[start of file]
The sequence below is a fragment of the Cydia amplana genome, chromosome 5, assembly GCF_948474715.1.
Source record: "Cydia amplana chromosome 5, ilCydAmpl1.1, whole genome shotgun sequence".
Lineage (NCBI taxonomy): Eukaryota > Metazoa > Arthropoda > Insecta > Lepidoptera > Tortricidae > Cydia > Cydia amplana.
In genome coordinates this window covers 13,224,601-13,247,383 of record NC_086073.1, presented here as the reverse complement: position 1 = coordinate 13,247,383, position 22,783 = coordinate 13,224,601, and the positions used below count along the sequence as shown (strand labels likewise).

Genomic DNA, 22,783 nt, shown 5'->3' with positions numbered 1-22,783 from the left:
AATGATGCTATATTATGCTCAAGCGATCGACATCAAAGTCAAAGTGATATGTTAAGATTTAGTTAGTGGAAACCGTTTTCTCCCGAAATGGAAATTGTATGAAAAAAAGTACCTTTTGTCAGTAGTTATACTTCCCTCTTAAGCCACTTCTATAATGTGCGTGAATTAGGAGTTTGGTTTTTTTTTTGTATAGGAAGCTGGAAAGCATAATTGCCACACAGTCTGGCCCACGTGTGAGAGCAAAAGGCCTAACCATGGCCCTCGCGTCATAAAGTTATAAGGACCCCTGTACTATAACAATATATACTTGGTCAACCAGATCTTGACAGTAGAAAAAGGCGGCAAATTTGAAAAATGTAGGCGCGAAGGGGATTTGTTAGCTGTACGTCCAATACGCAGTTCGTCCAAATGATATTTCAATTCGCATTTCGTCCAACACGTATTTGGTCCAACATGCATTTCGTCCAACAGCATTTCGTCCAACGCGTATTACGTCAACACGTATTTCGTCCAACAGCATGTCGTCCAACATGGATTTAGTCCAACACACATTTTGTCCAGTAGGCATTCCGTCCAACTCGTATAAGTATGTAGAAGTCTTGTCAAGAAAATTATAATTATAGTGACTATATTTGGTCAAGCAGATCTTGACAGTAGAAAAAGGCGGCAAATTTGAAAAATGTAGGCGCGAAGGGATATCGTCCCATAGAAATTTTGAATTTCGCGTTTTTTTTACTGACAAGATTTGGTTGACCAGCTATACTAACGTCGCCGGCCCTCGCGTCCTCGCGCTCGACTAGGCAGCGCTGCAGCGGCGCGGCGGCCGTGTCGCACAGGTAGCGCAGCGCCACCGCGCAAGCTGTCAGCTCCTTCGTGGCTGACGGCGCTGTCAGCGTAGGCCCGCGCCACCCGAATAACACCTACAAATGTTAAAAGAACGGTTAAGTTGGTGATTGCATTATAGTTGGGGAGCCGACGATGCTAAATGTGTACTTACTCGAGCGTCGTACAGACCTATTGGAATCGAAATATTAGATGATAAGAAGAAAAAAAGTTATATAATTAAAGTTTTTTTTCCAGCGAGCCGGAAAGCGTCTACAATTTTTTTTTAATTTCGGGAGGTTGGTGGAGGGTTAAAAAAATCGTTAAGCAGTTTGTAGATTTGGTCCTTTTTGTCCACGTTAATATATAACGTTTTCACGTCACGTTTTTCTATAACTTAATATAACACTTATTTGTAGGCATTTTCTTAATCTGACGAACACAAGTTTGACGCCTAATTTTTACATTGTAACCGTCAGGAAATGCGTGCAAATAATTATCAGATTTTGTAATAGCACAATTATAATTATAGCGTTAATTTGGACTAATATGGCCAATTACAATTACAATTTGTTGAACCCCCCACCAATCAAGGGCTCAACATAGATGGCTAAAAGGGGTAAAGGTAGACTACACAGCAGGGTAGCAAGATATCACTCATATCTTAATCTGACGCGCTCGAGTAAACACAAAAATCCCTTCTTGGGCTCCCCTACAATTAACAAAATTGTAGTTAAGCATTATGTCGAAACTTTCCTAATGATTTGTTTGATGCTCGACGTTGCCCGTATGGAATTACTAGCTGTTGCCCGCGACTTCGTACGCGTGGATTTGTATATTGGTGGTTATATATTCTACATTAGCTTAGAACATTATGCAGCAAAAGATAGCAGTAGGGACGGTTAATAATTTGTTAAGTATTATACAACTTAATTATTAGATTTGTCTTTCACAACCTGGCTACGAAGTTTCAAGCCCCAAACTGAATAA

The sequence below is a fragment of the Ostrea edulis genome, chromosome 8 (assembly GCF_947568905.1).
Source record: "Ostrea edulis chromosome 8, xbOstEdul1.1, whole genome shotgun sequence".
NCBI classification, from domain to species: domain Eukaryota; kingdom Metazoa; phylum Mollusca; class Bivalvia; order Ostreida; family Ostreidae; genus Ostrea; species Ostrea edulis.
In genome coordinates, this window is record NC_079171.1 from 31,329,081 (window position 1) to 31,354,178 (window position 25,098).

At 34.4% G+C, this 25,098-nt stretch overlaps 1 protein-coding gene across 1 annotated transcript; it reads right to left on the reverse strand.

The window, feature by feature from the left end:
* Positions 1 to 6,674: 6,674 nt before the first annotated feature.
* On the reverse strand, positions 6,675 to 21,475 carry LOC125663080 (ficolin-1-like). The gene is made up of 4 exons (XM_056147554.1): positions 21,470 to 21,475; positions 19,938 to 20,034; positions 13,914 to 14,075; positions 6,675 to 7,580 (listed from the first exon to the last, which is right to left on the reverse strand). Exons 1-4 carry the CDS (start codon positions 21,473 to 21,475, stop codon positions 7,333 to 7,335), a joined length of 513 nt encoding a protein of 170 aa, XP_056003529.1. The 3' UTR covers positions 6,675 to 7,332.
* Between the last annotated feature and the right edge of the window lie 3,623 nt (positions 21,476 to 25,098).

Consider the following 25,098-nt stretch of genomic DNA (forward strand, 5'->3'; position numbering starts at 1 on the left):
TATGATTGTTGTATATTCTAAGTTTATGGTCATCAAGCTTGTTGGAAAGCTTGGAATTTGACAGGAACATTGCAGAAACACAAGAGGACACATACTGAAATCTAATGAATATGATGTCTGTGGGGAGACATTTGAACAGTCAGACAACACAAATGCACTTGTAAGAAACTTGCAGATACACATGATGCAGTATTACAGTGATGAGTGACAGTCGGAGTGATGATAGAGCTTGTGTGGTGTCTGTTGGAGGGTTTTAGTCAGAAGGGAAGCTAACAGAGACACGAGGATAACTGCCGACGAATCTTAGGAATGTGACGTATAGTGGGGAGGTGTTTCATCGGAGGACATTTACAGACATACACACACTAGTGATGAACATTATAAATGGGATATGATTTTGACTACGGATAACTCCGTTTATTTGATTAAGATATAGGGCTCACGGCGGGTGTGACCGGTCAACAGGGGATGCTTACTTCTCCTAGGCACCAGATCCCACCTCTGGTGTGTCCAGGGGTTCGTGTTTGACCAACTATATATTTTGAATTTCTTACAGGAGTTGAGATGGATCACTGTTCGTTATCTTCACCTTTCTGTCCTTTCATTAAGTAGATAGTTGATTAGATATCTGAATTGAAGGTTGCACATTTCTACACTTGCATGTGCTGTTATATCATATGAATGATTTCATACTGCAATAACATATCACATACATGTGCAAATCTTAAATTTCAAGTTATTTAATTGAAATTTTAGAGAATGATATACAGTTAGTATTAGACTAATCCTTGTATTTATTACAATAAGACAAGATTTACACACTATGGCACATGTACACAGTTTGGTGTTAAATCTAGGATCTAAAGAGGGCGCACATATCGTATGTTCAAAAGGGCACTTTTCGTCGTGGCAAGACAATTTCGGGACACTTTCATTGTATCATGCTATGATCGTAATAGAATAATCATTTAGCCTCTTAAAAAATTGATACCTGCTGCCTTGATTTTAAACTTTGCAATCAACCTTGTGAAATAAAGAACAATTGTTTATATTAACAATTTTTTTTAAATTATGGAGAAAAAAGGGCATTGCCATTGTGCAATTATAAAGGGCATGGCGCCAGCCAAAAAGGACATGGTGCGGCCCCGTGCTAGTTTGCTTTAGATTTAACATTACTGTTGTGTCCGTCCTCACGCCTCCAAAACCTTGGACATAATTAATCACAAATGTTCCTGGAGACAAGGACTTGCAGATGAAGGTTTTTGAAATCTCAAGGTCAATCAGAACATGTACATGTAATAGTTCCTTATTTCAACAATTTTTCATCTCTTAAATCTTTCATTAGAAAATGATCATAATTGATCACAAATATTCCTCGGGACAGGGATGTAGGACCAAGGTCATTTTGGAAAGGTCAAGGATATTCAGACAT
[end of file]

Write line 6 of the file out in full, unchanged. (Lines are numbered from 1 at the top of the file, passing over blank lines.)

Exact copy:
AATGATGCTATATTATGCTCAAGCGATCGACATCAAAGTCAAAGTGATATGTTAAGATTTAGTTAGTGGAAACCGTTTTCTCCCGAAATGGAAATTGTATGAAAAAAAGTACCTTTTGTCAGTAGTTATACTTCCCTCTTAAGCCACTTCTATAATGTGCGTGAATTAGGAGTTTGGTTTTTTTTTTGTATAGGAAGCTGGAAAGCATAATTGCCACACAGTCTGGCCCACGTGTGAGAGCAAAAGGCCTAACCATGGCCCTCGCGTCATAAAGTTATAAGGACCCCTGTACTATAACAATATATACTTGGTCAACCAGATCTTGACAGTAGAAAAAGGCGGCAAATTTGAAAAATGTAGGCGCGAAGGGGATTTGTTAGCTGTACGTCCAATACGCAGTTCGTCCAAATGATATTTCAATTCGCATTTCGTCCAACACGTATTTGGTCCAACATGCATTTCGTCCAACAGCATTTCGTCCAACGCGTATTACGTCAACACGTATTTCGTCCAACAGCATGTCGTCCAACATGGATTTAGTCCAACACACATTTTGTCCAGTAGGCATTCCGTCCAACTCGTATAAGTATGTAGAAGTCTTGTCAAGAAAATTATAATTATAGTGACTATATTTGGTCAAGCAGATCTTGACAGTAGAAAAAGGCGGCAAATTTGAAAAATGTAGGCGCGAAGGGATATCGTCCCATAGAAATTTTGAATTTCGCGTTTTTTTTACTGACAAGATTTGGTTGACCAGCTATACTAACGTCGCCGGCCCTCGCGTCCTCGCGCTCGACTAGGCAGCGCTGCAGCGGCGCGGCGGCCGTGTCGCACAGGTAGCGCAGCGCCACCGCGCAAGCTGTCAGCTCCTTCGTGGCTGACGGCGCTGTCAGCGTAGGCCCGCGCCACCCGAATAACACCTACAAATGTTAAAAGAACGGTTAAGTTGGTGATTGCATTATAGTTGGGGAGCCGACGATGCTAAATGTGTACTTACTCGAGCGTCGTACAGACCTATTGGAATCGAAATATTAGATGATAAGAAGAAAAAAAGTTATATAATTAAAGTTTTTTTTCCAGCGAGCCGGAAAGCGTCTACAATTTTTTTTTAATTTCGGGAGGTTGGTGGAGGGTTAAAAAAATCGTTAAGCAGTTTGTAGATTTGGTCCTTTTTGTCCACGTTAATATATAACGTTTTCACGTCACGTTTTTCTATAACTTAATATAACACTTATTTGTAGGCATTTTCTTAATCTGACGAACACAAGTTTGACGCCTAATTTTTACATTGTAACCGTCAGGAAATGCGTGCAAATAATTATCAGATTTTGTAATAGCACAATTATAATTATAGCGTTAATTTGGACTAATATGGCCAATTACAATTACAATTTGTTGAACCCCCCACCAATCAAGGGCTCAACATAGATGGCTAAAAGGGGTAAAGGTAGACTACACAGCAGGGTAGCAAGATATCACTCATATCTTAATCTGACGCGCTCGAGTAAACACAAAAATCCCTTCTTGGGCTCCCCTACAATTAACAAAATTGTAGTTAAGCATTATGTCGAAACTTTCCTAATGATTTGTTTGATGCTCGACGTTGCCCGTATGGAATTACTAGCTGTTGCCCGCGACTTCGTACGCGTGGATTTGTATATTGGTGGTTATATATTCTACATTAGCTTAGAACATTATGCAGCAAAAGATAGCAGTAGGGACGGTTAATAATTTGTTAAGTATTATACAACTTAATTATTAGATTTGTCTTTCACAACCTGGCTACGAAGTTTCAAGCCCCAAACTGAATAA